Wednesday, January 26, 2011

Mad Rad Far From Home

Those beautiful humans over at Into The Woods did a Far From Home edition with us while in Portland. Here is the video they made of us perfroming Love In A Strange World.

We’re loading our gear into the Clinton St. Theater. Stragglers from last night’s screening of the Rocky Horror Picture Show are still milling about, and the air reeks of dirty sex. We ask them to leave.

There’s 10 or 15 people here for our shoot, and it doesn’t look like anyone’s gotten more than four hours of sleep. As the hangovers wear off and the coffee kicks in, the guys in Mad Rad start getting antsy. Buffalo Madonna is on his feet, rocking back and forth, as if he wasn’t at Sassy’s only eight hours before. It’s early on a Sunday, and Mad Rad is here in Portland, 200 miles away from home. 200 miles away from the drama and misunderstandings that have followed them for the past three years. 200 miles away from their massive fan base.

While Seattle’s music community is clearly divided on the subject of Mad Rad (one side filled with vicious haters, the other, rabid devotees), word about the party-hop crew has been slow to make its way down the West Coast, and much of Portland still isn’t fully aware of the reasons why they should love (or hate) the group. But Mad Rad’s near-legendary backstory doesn’t seem to matter here. The previous night’s show at Mississippi Studios was almost sold-out, and as the group performed, they seemed perfectly capable of satisfying Portland’s craving for some edgy, grimy, rap music. Rap music that thrives on vocoder grooves, dance breaks, and crazy parties. Rap music that triumphs having fun over being cerebral or acting tough.

The theater is dark and filthy, filled with all the archaic film canisters and fucked-up backstage props you’d expect to find at a volunteer-run, communal auditorium in SE Portland. In other words, it’s a perfect setting for capturing one of Mad Rad’s raw, abrasive performances.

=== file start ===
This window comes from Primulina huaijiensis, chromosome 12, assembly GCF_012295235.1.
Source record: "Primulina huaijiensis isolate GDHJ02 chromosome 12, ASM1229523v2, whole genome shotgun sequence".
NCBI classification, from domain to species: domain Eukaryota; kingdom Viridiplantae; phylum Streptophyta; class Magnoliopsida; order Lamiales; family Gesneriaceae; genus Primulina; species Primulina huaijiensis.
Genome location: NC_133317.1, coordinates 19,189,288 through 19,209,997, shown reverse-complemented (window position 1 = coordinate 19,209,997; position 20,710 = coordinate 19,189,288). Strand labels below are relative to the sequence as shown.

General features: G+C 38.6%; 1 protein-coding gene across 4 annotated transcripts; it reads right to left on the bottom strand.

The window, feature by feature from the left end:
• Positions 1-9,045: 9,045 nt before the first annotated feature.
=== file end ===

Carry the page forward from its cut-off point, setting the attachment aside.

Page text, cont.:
Buffalo Madonna is taking stock of the space. Eyeing the stage, noting the angles of the lighting. He’s a professionally-trained actor, a fact that’s reflected in the way he uses the environment to his advantage. His time at Seattle’s Cornish College was a challenging experience, but the pressures of theater eventually led him into music. “They broke your psyche down and watched you piece yourself together through your art,” he recalls. “My whole world became a performance. When people spoke, I watched scripts being written. I became so obsessed in my observations that, at times, reality took second to my art. It started to break me, so I began doing music as a release. The lightheartedness of that first record really pulled me out of a dark place.”

By now it’s only noon, but the energy is building. Buffalo and fellow MC Terry Radjaw are pacing back and forth as they practice their verses, articulating each syllable like they’re about to give an important speech. P Smoov’s microphoned keyboard spits out digitized vocals. DJ Darwin’s beats begin to filter through the monitors, accented by Trent Moorman’s hybrid electro/acoustic drum kit. We’re finally ready to shoot.

Buffalo is in his element during the opening verse as he strolls down the aisle, spitting emotive rhymes about drug binges and one-night stands and cheating on his lady. It’s a reflection on the lifestyle he knows all too well, and a cautionary tale on the consequences. “Basically, it’s about 4 or 5 different girls, and the horrible things I was doing to myself and the people I loved. I’ve hit some low lows, and this was during one of them.”

Radjaw replies to Buffalo’s regrets in the next verse with a more romantic proposal, describing the process of fighting for a woman that was traveling the world. “She’s been the love of my life for 4 years,” he says. “We were off again/on again at the time. She eventually came back, and after some tumultuous times, we are still together and stronger than ever.” While the subject matter isn’t quite as dark as Buffalo’s lines, Radjaw compensates with a powerful delivery, his forceful stage presence bringing the song to crescendo.

Coming from different perspectives, their verses somehow meet in the middle, meshing on the topic of the search for love. “Love in a Strange World is kinda our love song,” explains MC/producer P Smoov. “It’s fucked-up love. But what love story doesn’t have some fucked-up parts?”

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